Upon calling the T-Netix number (“The nation’s largers provider of corrections industry related telecommunications services”), I discovered that I was sorely mistaken.
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Not Quite So Quiet

Been quiet here for a while. Mostly having a hard time getting back into the swing of things, which should be remedied soon — I think I’ve burned out on reading, and need to take some time to start pulling all this stuff together and trying to hang it on the skeleton of the prospectus, to see where the gaps are.

And the other thing is the Dispute That Refused to Die, what feels like my own personal Jarndyce and Jarndyce. My pile of legal documents, which I’d hoped to be able to put up in the attic by Thanksgiving, and then by Christmas, and then by February, and then by tax day, and which I’ve now given up on, is about two and a half feet high. After much lawyering all around, everyone involved signed an agreement months ago, which I thought would put it to bed, but it hasn’t yet. Because of the courts. You know how they say the wheels of justice turn slowly? No. The wheels of justice are flippin square. We got the Orphan’s Court to bless the agreement back in March, and now a pathologically punctilious government auditor has suggested that what the Court blessed isn’t quite the way he’d like it, so he’s sent it back to everyone for another round of edits, petitions and signatures before passing it along to the judge again.

I thought university bureaucracies were bad. I was mistaken.

Goodbye Kailua

OK, I’m officially jet-lagged. Yesterday morning’s swim at Kailua beach was, I suppose, my sign that it was time to leave: on my swim in to the beach, I felt a sharp burn brush the back of my left leg and then my right side, and wrap itself around my right arm. I looked over in my side-stroke, and saw that I was dragging a jellyfish by its nearly invisible tendrils. A gorgeous thing; small, slick and thick and clear, trimmed with fine edges of brilliant purple. And it hurt like hell, and wouldn’t let me go. I got to the beach and had to scrape my forearm in the sand to break the tendrils — like some strong and stretchy stinging cross between dental floss and spiderwebs — and still they stuck to my side, my arm, my shorts. I wiped them off with my shirt, so I wouldn’t have to dry myself with a jellyfish towel. A day later, there are still some red marks left, and the memory of that sharp and clingy electric buzz remains, but it’s mostly OK.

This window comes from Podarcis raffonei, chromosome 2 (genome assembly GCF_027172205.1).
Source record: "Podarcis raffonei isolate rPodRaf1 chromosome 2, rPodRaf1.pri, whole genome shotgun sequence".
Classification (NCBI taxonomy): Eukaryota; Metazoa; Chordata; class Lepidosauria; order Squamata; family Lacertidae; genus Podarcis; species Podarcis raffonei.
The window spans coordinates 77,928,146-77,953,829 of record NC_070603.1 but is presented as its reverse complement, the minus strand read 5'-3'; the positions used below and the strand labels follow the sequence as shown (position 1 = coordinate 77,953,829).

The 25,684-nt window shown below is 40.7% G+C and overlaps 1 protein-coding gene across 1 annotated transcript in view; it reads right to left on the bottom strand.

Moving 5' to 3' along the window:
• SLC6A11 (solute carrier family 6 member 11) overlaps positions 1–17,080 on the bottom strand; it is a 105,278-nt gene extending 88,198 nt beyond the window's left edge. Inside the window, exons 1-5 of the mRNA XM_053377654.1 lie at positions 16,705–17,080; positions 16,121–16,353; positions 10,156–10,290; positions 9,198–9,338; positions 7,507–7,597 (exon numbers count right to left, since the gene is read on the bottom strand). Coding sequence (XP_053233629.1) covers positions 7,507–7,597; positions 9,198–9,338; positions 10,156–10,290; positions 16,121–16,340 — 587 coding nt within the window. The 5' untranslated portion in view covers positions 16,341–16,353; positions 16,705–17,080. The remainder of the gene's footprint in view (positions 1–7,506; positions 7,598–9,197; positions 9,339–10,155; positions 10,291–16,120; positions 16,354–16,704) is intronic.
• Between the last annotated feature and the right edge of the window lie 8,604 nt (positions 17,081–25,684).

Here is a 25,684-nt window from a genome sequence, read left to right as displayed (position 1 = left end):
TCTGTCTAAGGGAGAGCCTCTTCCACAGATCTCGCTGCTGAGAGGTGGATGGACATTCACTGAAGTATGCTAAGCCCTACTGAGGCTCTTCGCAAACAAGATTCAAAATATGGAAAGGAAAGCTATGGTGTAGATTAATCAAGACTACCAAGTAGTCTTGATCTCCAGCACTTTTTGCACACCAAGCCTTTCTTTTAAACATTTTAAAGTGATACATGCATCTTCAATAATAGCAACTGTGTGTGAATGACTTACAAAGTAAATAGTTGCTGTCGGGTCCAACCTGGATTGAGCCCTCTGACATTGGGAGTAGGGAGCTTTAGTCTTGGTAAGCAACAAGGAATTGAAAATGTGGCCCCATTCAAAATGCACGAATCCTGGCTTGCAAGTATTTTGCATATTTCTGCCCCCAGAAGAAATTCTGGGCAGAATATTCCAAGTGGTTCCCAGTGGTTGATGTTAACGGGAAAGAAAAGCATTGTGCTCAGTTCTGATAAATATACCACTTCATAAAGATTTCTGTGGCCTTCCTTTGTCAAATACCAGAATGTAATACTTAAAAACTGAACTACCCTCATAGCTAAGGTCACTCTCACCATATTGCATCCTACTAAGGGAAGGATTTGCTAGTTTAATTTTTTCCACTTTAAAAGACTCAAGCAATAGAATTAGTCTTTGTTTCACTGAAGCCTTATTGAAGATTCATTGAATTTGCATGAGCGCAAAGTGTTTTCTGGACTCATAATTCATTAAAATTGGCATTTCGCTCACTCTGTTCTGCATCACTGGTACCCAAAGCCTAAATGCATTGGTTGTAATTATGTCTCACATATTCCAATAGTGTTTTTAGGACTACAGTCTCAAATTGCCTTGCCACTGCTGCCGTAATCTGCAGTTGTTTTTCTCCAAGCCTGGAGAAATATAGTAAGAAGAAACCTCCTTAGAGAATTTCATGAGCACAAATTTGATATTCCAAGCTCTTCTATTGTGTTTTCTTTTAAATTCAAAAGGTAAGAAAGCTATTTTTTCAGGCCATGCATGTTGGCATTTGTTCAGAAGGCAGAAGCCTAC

And, for the first time in my life, I’m not sunburned after visiting the beach: I was conscientious with the sunscreen. If you ever go to Hawaii and stay on Oahu, get away from Honolulu and Waikiki, and spend some time in Kailua. You’ll be glad you did. A quiet little town, inexpensive, with wonderful food and gorgeous beaches. Not that Waikiki is bad, mind you: the cosmopolitan bustle is like NYC transplanted to paradise, or — with all the torches and tropical decadence — maybe like ancient Rome transplanted to Vegas.

Waikiki street.

But if you want something quieter, prettier, less crowded, there’s Kailua, a half-hour away. Here are the last pictures I’ll post, and they’re big; two panoramic views of Kailua beach. One from the surf (1.55 MB), and one from the beach (1.11 MB). I was planning on being all slick with Photoshop and stitching them seamlessly together, but I’m feeling lazy tonight, and I think the seams give a nice sense of time. Enjoy.

Historicizing Practices

Eleven and a half hours on the redeye from Honolulu to New England and I’m stuck with the middle seat in the middle row on a 777. Still, I’ve got two laptop batteries, and my neighbors on either side are sleeping; time enough to do a little blogging, and work on photoshopping some of my Kailua and Waikiki pictures, which I’ll try to post tonight.